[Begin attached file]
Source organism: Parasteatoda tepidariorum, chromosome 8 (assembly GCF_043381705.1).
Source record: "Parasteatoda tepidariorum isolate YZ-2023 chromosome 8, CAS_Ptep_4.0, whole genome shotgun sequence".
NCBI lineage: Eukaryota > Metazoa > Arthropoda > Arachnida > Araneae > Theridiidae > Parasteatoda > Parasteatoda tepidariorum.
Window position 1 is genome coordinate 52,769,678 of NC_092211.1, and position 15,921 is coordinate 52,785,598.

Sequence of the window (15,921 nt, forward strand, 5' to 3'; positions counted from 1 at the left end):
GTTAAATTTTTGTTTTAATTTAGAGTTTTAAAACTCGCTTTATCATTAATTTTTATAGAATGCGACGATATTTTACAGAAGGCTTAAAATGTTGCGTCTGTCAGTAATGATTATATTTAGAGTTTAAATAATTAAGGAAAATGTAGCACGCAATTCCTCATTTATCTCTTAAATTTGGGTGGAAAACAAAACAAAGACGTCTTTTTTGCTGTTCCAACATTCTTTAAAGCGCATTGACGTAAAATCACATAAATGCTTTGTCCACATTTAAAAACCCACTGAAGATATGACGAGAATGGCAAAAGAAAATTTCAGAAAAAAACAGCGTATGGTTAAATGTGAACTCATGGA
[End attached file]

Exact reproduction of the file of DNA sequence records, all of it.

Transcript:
Source organism: Parasteatoda tepidariorum, chromosome 8 (assembly GCF_043381705.1).
Source record: "Parasteatoda tepidariorum isolate YZ-2023 chromosome 8, CAS_Ptep_4.0, whole genome shotgun sequence".
NCBI lineage: Eukaryota > Metazoa > Arthropoda > Arachnida > Araneae > Theridiidae > Parasteatoda > Parasteatoda tepidariorum.
Window position 1 is genome coordinate 52,769,678 of NC_092211.1, and position 15,921 is coordinate 52,785,598.

Sequence of the window (15,921 nt, forward strand, 5' to 3'; positions counted from 1 at the left end):
GTTAAATTTTTGTTTTAATTTAGAGTTTTAAAACTCGCTTTATCATTAATTTTTATAGAATGCGACGATATTTTACAGAAGGCTTAAAATGTTGCGTCTGTCAGTAATGATTATATTTAGAGTTTAAATAATTAAGGAAAATGTAGCACGCAATTCCTCATTTATCTCTTAAATTTGGGTGGAAAACAAAACAAAGACGTCTTTTTTGCTGTTCCAACATTCTTTAAAGCGCATTGACGTAAAATCACATAAATGCTTTGTCCACATTTAAAAACCCACTGAAGATATGACGAGAATGGCAAAAGAAAATTTCAGAAAAAAACAGCGTATGGTTAAATGTGAACTCATGGA